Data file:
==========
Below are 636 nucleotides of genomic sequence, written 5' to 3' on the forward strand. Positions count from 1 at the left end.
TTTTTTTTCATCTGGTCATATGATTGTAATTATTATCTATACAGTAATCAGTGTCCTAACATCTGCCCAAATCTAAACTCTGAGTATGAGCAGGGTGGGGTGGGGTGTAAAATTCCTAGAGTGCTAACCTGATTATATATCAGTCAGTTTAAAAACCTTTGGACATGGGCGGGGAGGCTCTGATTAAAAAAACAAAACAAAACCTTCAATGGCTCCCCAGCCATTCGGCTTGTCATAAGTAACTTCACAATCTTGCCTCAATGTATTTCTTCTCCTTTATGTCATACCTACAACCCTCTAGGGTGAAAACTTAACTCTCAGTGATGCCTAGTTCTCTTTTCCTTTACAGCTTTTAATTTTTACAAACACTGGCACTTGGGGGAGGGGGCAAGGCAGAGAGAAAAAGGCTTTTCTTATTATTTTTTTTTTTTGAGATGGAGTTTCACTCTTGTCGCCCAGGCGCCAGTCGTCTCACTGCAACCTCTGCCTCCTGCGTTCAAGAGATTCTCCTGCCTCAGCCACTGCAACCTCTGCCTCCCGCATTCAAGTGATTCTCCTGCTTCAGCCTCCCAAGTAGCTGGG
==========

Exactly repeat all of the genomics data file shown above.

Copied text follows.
Below are 636 nucleotides of genomic sequence, written 5' to 3' on the forward strand. Positions count from 1 at the left end.
TTTTTTTTCATCTGGTCATATGATTGTAATTATTATCTATACAGTAATCAGTGTCCTAACATCTGCCCAAATCTAAACTCTGAGTATGAGCAGGGTGGGGTGGGGTGTAAAATTCCTAGAGTGCTAACCTGATTATATATCAGTCAGTTTAAAAACCTTTGGACATGGGCGGGGAGGCTCTGATTAAAAAAACAAAACAAAACCTTCAATGGCTCCCCAGCCATTCGGCTTGTCATAAGTAACTTCACAATCTTGCCTCAATGTATTTCTTCTCCTTTATGTCATACCTACAACCCTCTAGGGTGAAAACTTAACTCTCAGTGATGCCTAGTTCTCTTTTCCTTTACAGCTTTTAATTTTTACAAACACTGGCACTTGGGGGAGGGGGCAAGGCAGAGAGAAAAAGGCTTTTCTTATTATTTTTTTTTTTTGAGATGGAGTTTCACTCTTGTCGCCCAGGCGCCAGTCGTCTCACTGCAACCTCTGCCTCCTGCGTTCAAGAGATTCTCCTGCCTCAGCCACTGCAACCTCTGCCTCCCGCATTCAAGTGATTCTCCTGCTTCAGCCTCCCAAGTAGCTGGG